Several weeks later I got a call from Jennifer Brennon of the Department. She had questions about the way we waterproofed the exterior below-grade foundation walls. She did not want tar on the walls. This work had at this point already been completed. She was also concerned about the use of historic bricks from another building in the rebuild of the chimneys. As a result, I had
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our masonry contractor Chris Anderson from Monocracy Chimney Company contact her to explain what he had done and thankfully, he was able to persuade her to approve the work.
A few weeks later I received a letter from the Department approving all proposed work except for our desire to expose the ceiling beams in the guest bedroom. The letter explained that, although the beams were originally uncovered, houses change and evolve over time and we should not undo what had been done to improve the home. It was important to me that these beams remain revealed. The bedroom ceiling is exceptionally low so exposing the beams would expand and create a more spacious feel to the room. My husband Austin and our general contractor, Chris Schwartz of Walnut Ridge Construction, composed a letter to the Department appealing the decision; the letter provided a point-by-point argument and information proving that the beams had been exposed until very recently in the 20th century, noting importantly that there were ceramic electric insulators nailed to the ceiling beams. This type of insulator was always exposed in the interior rooms, so no plaster or other covering was ever over them at the time electricity was installed and for some period of years thereafter.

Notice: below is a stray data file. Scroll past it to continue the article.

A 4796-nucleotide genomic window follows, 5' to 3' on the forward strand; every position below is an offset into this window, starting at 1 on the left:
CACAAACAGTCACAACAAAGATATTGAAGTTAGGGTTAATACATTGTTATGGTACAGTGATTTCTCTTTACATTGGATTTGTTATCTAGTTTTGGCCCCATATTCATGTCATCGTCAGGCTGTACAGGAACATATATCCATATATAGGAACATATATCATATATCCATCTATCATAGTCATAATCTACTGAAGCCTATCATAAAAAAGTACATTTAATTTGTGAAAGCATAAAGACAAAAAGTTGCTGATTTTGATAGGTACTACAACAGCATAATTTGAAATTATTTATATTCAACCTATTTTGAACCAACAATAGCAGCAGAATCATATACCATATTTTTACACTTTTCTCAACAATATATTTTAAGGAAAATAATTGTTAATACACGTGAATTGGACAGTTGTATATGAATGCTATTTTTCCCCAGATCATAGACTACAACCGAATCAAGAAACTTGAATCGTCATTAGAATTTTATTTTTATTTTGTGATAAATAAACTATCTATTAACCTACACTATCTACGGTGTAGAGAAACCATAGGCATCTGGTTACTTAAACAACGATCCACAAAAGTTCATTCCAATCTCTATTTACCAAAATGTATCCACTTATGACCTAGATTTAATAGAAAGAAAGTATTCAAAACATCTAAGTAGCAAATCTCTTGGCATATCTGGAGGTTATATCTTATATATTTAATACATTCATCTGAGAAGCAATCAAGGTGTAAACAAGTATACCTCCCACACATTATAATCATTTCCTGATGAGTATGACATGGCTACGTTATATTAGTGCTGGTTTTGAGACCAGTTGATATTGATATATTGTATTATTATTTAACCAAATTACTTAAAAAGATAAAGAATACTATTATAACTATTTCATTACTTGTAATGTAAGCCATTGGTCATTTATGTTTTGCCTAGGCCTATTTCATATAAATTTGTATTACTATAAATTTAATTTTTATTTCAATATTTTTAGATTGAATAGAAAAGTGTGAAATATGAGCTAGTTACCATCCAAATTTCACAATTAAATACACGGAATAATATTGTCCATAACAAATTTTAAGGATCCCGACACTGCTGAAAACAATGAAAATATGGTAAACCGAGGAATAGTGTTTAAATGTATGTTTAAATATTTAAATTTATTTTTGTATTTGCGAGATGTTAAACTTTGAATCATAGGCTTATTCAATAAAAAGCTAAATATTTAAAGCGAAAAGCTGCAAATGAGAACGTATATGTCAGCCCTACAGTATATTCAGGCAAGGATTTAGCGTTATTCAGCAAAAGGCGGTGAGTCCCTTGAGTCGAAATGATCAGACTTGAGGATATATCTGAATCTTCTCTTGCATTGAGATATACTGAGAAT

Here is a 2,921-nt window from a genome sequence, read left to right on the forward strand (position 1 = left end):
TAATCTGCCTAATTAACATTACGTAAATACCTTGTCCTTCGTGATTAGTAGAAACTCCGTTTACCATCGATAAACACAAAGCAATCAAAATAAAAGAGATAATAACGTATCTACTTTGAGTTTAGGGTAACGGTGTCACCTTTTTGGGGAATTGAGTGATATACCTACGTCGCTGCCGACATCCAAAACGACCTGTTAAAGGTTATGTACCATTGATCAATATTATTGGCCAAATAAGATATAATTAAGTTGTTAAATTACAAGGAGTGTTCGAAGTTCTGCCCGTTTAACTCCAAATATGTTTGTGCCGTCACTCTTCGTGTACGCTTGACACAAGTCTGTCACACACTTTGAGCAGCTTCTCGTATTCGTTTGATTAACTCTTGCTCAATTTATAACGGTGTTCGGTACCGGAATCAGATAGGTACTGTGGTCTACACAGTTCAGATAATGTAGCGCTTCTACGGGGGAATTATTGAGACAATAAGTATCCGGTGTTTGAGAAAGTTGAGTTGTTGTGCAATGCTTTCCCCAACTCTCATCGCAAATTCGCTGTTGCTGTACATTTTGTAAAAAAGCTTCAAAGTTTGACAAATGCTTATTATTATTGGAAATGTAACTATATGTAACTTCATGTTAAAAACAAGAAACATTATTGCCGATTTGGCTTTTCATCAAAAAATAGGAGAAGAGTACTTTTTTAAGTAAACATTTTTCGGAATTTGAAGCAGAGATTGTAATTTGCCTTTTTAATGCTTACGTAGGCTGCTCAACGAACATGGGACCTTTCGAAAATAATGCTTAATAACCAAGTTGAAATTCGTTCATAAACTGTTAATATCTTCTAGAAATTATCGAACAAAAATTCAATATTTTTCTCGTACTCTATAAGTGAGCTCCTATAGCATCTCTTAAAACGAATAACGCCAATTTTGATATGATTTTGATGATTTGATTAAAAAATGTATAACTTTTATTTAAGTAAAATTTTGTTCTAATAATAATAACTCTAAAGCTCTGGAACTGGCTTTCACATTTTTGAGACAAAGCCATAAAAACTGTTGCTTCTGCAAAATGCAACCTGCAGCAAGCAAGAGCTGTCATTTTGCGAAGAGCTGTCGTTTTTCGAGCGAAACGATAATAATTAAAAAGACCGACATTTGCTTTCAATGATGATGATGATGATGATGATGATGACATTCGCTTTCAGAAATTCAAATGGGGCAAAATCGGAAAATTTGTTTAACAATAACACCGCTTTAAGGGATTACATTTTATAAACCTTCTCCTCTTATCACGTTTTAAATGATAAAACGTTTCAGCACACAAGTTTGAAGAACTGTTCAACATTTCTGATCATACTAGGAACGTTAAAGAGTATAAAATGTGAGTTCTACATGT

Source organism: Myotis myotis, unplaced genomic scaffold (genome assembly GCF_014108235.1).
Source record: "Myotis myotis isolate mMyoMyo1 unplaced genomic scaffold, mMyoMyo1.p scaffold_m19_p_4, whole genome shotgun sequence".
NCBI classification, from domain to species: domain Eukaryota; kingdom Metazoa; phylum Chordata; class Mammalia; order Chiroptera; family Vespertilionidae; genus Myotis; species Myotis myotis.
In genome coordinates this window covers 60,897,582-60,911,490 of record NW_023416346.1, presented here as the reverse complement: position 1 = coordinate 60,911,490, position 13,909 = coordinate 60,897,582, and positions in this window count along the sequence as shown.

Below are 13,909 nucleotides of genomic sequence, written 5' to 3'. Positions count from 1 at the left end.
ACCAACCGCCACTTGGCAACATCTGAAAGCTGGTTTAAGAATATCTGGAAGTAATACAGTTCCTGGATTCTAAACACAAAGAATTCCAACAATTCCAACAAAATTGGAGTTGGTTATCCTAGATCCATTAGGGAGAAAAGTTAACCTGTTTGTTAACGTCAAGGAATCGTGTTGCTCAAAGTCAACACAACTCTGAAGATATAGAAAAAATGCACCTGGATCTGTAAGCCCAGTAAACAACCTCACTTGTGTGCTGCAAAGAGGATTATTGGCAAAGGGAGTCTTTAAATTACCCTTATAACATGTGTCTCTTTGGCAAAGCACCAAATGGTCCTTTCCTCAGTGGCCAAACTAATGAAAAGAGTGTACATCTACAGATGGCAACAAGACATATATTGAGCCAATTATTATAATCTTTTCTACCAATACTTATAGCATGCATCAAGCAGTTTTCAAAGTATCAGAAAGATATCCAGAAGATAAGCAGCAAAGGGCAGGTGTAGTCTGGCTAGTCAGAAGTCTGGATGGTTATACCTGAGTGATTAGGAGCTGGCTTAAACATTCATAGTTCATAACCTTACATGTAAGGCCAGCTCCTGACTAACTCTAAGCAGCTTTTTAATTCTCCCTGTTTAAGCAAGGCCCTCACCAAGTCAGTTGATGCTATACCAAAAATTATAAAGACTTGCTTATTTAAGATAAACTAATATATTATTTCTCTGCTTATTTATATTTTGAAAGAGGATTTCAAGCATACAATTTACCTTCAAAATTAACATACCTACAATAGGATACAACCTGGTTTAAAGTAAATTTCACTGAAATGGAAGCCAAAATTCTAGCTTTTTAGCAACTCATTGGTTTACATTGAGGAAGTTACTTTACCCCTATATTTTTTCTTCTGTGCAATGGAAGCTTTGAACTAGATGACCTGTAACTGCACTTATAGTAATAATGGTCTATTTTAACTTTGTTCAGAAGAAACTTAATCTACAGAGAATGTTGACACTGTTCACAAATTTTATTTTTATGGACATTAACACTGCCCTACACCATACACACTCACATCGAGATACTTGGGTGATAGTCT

We did not hear back from the Department for several weeks, so I emailed Jennifer Brannon asking her about the appeal. She promptly replied asking me to provide pictures of the ceramic insulators on the ceiling beams. Unfortunately, the workers had removed the insulators during clean-up and refinishing. However, we were able to locate them and restore them to their original location. I took pictures and emailed them to Jennifer. She replied accepting our appeal to leave the beams exposed.
Fast forward a year, I determined I was 95% finished with the renovations, so I started working on Part Three of the application. This part largely involves providing “after” pictures of each area to correspond with the “before” pictures previously submitted. All expenditures were summarized and categorized as either allowable or excluded. I sent off the completed Part Three to the Department with great hopes.
About six weeks later we had not heard a word, so my husband sent an email to our state Senator Rucker requesting her intervention. The very following day I got an email from Emily Vance at the Department who resurrected the issue regarding the exposed beams in the guest bedroom. Jennifer Brannon was no longer with the Department and Emily did not have any record of the approval of leaving the beams revealed. I forwarded her the correspondence between Jennifer and I regarding the approval. Emily immediately replied approving Part Three of the application and stated she would send a hard copy for tax purposes.
So now all sections are completed and approved!
We recently learned from our tax preparer that the tax credit is saving us over $10,000 on our 2020 West Virginia state income tax filing and will continue to save as much each year for a total of five years. I am pleased that I went through with this process. And a big thank you to Meg Spurlin for her encouragement.